SEMrush’s “Ranking Factors Study 2.0” confirms yet again that there is no single “open sesame” tactic that will magically net your site’s URLs the top placements in the Google search results. I am sure that this is terribly disappointing for site owners and practitioners who have long-sought to replace solid valued and valuable content, technical excellence and a commitment to the user with a magic bullet tactic.
This study and other similar studies that look for keys to unlocking the Google algorithm increasingly confirm the need for a holistic, user-centric approach to search.
The SEMrush study used a 600,000-keyword worldwide data set and examined the first 100 SERP positions for each keyword. To crunch this big data and reveal the importance of the ranking factors, it applied a machine-learning algorithm called Random Forest. This methodology is one of the most effective machine-learning regression models used for predictive analysis. As the name implies, random forest is decision-tree methodology that teases out the most significant factors. Those with a statistical interest will find SEMrush’s choice of this methodology interesting.
What Were the Results?
The study identified 17 factors that influence how a page ranks in the Google SERPs. The study found that direct website traffic is the most influential ranking factor. A high volume of users directly navigating to the site is a key indicator to Google that the domain has authority and value.
What drives an individual to directly navigate to a site? The answer is easy: content and presentation that users value. The study shows that user behavior signals, such as time on site, pages per session and bounce rate influence rankings. They are indicators of site quality and its relevance for users. It should be noted that the study authors point out that the factors are intertwined, so focusing on a single factor does not strongly influence the overall result. They all fit neatly together.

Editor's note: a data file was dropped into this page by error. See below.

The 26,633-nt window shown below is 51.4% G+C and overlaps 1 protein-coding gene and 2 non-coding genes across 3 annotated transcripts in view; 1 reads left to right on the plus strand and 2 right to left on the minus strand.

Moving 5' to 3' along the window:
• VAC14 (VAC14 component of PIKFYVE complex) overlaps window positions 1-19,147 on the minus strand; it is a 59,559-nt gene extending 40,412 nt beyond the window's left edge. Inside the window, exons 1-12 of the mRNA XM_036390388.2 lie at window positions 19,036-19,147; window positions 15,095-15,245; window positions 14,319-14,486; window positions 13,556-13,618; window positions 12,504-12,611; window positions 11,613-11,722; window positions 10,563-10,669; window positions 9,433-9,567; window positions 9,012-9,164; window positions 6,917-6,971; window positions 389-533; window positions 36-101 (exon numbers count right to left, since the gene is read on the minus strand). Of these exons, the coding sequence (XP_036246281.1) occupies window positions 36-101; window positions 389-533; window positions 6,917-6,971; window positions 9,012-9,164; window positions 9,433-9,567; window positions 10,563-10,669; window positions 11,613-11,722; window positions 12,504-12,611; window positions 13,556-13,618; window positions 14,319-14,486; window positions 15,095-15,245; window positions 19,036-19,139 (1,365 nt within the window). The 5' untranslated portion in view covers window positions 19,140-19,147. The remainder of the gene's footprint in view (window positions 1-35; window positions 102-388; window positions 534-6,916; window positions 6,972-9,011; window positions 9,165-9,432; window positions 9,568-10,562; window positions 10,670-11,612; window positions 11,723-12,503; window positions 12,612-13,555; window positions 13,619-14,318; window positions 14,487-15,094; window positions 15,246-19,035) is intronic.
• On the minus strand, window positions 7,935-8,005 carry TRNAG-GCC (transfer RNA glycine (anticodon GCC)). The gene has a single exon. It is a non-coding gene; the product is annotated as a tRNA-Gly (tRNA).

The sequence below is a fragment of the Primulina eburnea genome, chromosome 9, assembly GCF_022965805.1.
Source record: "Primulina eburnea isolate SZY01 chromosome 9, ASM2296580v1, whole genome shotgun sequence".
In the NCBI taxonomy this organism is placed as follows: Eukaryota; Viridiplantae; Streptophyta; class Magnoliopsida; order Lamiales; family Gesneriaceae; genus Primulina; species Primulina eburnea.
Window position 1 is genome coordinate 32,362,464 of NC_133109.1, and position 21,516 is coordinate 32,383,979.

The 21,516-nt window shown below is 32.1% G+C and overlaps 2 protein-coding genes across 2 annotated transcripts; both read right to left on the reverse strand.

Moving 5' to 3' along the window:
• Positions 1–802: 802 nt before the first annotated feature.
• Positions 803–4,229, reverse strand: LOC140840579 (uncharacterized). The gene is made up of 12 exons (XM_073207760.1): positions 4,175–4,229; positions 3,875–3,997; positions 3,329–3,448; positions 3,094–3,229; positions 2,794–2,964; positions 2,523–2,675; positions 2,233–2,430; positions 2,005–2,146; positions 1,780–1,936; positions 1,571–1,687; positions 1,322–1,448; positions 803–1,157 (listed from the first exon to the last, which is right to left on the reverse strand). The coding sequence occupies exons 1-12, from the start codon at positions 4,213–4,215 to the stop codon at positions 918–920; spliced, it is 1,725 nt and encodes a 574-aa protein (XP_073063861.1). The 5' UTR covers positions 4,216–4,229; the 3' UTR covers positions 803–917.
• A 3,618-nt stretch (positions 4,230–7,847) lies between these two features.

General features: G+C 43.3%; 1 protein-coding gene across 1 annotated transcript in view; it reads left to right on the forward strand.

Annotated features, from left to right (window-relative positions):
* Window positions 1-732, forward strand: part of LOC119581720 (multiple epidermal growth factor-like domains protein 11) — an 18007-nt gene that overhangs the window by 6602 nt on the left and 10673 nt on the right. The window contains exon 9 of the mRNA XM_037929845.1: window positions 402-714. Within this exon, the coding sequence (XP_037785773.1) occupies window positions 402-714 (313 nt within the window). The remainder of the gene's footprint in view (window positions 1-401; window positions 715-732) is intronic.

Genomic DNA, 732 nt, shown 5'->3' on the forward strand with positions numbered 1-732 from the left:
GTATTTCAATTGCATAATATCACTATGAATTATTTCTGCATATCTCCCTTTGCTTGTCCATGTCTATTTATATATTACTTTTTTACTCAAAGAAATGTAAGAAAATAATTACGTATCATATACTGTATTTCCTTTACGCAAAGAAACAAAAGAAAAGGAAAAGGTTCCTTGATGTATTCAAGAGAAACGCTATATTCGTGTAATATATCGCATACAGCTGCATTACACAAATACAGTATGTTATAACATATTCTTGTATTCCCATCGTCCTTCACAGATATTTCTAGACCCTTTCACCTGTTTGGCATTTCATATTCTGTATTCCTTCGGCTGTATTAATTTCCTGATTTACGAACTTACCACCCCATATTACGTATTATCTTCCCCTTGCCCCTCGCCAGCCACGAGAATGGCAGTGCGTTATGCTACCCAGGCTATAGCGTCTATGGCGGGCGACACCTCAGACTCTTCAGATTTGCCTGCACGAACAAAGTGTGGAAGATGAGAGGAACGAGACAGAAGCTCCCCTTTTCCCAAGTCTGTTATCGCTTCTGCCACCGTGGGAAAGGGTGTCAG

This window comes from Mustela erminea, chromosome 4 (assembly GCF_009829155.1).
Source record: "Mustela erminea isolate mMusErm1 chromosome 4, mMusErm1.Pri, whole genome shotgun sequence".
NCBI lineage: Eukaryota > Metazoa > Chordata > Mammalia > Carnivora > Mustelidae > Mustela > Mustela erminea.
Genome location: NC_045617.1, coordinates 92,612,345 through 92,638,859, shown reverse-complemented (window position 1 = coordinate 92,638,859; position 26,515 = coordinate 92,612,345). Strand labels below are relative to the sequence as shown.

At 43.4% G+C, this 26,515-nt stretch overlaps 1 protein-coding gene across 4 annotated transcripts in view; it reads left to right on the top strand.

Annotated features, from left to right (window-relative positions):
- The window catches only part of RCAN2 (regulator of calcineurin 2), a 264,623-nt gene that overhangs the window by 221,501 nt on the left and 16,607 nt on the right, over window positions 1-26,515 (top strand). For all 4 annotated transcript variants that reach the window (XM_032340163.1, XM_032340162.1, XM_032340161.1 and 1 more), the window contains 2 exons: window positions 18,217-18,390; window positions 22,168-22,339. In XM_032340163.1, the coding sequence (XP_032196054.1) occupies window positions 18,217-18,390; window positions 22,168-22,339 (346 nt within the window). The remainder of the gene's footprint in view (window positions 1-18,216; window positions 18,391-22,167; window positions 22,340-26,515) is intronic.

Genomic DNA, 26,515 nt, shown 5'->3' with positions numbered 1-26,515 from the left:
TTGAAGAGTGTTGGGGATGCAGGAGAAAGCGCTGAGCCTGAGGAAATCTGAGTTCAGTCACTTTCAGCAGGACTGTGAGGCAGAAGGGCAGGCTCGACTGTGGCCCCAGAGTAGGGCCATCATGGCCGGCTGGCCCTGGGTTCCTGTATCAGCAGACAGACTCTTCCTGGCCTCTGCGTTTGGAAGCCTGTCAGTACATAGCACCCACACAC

What About Links?
The study shows that backlinks and link profiles are still key factors in rankings. The volume of referring domains, volume of backlinks and referring IP addresses are key metrics. The authors caution that “all the metrics of the backlink portfolio are interconnected, and a blind manipulation of only one of them will not increase your rankings, unless you also work on the other metrics.”
A well-orchestrated digital marketing effort can yield a surprising number of quality links. It has been my practice to focus on quality, and let the quantity flow from the overall value of the site’s offering as enhanced and exposed through the total marketing effort.
Does Content Matter?
The research clearly shows that content is crucial to ranking. There is no magic bullet length. If the content is irrelevant to the user’s query, it doesn’t matter how long it is — it will still be irrelevant.
The message is clear that by creating relevant content, you can improve your ranking. The research indicates that pages that rank higher have longer content, on average. This is particularly important for high search volume competitive keywords. For long-tail keywords, don’t scrimp on the content. Narrow your focus and cover the topic in depth, and you will be rewarded.
The Key Takeaway
The study also looked at on-page optimization factors and the impact of Google’s push to make the Web more secure by rewarding secure sites and shaming insecure sites. The results make interesting reading and, in my opinion, this entire study is a must-read for search marketers.
The key takeaway for me is that given the importance of direct traffic and user experience, that building brand awareness and enhancing user experience is as important as a strong SEO program. A holistic approach to addressing the dynamics of generating search traffic is essential.